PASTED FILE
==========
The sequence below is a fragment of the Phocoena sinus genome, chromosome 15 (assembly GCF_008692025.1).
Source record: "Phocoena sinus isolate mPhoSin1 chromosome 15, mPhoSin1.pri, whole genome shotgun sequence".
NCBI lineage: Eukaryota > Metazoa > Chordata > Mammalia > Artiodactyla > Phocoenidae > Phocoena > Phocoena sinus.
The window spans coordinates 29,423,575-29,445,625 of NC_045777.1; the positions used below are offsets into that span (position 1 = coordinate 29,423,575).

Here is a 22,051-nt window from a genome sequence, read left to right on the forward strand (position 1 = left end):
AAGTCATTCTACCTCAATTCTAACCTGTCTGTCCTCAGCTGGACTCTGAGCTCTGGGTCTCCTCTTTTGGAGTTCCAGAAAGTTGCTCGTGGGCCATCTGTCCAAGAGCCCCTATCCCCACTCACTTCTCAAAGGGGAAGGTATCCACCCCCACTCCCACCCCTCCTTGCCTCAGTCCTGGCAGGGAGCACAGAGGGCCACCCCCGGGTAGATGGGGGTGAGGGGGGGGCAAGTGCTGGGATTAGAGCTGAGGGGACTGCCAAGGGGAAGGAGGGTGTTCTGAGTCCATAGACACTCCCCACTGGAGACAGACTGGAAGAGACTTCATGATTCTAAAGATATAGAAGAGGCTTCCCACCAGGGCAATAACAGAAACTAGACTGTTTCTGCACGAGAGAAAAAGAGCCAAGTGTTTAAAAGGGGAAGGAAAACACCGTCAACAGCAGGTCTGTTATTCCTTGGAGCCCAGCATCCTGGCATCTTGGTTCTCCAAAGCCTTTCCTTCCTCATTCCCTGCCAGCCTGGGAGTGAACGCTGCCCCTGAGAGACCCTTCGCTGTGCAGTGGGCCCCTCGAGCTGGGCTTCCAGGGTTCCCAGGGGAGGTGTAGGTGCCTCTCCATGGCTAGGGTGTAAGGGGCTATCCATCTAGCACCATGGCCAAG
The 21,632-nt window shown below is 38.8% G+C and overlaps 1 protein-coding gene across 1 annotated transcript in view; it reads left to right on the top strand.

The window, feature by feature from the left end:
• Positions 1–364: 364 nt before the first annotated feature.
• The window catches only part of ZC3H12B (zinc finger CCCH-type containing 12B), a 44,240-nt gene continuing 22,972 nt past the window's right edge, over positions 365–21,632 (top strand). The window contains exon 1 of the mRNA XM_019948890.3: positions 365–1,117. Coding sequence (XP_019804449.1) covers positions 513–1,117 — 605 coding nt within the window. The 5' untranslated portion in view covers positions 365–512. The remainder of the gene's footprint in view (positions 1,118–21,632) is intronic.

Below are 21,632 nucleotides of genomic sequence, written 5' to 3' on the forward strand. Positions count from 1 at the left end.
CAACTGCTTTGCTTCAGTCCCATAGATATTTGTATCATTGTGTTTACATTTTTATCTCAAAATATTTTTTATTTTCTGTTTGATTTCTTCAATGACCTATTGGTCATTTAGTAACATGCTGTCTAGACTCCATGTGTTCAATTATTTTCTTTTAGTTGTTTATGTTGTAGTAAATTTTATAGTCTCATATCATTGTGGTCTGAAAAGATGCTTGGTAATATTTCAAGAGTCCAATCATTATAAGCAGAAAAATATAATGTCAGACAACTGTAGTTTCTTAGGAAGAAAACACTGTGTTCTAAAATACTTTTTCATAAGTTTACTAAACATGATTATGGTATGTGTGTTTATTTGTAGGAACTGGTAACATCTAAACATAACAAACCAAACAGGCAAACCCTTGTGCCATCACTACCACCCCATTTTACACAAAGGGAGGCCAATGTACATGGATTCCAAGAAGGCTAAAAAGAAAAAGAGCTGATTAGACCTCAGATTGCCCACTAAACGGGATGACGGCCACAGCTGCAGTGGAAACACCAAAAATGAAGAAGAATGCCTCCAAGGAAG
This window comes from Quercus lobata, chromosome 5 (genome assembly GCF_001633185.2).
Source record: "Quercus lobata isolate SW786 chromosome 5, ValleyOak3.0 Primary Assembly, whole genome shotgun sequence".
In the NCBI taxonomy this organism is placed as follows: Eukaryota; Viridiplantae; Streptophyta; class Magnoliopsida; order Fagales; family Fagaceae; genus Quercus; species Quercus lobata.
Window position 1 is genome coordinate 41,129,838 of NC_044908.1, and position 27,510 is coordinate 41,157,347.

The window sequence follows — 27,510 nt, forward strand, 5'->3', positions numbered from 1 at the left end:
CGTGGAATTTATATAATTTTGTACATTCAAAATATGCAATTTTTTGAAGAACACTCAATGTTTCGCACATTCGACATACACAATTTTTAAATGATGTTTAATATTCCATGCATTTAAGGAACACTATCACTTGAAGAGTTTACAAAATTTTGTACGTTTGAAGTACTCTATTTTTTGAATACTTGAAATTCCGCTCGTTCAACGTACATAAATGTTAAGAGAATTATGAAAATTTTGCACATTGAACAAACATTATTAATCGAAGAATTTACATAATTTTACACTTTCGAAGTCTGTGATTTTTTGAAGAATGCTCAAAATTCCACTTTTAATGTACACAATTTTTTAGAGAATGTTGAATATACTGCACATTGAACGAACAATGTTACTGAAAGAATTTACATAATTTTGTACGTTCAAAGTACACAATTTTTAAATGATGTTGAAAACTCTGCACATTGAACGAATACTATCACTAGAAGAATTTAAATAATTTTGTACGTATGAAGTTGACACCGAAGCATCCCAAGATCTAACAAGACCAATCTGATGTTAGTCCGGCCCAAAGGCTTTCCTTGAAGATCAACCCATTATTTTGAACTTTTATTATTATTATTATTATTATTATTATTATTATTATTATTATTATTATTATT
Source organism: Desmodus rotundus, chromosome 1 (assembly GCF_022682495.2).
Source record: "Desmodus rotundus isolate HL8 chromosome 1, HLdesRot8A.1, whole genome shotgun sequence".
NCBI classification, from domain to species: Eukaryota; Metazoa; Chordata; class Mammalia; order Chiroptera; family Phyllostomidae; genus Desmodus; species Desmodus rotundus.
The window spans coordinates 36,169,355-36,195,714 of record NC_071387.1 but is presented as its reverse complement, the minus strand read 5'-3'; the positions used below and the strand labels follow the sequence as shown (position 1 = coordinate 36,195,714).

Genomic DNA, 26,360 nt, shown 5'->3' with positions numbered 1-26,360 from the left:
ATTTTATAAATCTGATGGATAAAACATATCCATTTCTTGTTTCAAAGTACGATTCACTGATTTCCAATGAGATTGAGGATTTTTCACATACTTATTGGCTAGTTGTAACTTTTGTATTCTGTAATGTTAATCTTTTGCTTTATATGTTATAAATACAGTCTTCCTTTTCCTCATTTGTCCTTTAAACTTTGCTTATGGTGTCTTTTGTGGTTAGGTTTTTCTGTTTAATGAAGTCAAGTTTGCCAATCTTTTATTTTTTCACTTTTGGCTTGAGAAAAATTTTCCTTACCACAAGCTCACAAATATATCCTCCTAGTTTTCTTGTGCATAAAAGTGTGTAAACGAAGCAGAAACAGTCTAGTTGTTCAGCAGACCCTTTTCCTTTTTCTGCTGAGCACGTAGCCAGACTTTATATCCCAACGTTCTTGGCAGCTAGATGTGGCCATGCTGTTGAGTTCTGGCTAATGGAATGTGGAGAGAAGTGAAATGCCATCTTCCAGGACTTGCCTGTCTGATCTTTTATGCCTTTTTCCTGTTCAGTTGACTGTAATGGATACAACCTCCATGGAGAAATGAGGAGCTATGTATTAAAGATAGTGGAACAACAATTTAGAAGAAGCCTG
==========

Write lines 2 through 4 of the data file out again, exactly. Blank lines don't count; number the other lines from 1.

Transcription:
Source record: "Phocoena sinus isolate mPhoSin1 chromosome 15, mPhoSin1.pri, whole genome shotgun sequence".
NCBI lineage: Eukaryota > Metazoa > Chordata > Mammalia > Artiodactyla > Phocoenidae > Phocoena > Phocoena sinus.
The window spans coordinates 29,423,575-29,445,625 of NC_045777.1; the positions used below are offsets into that span (position 1 = coordinate 29,423,575).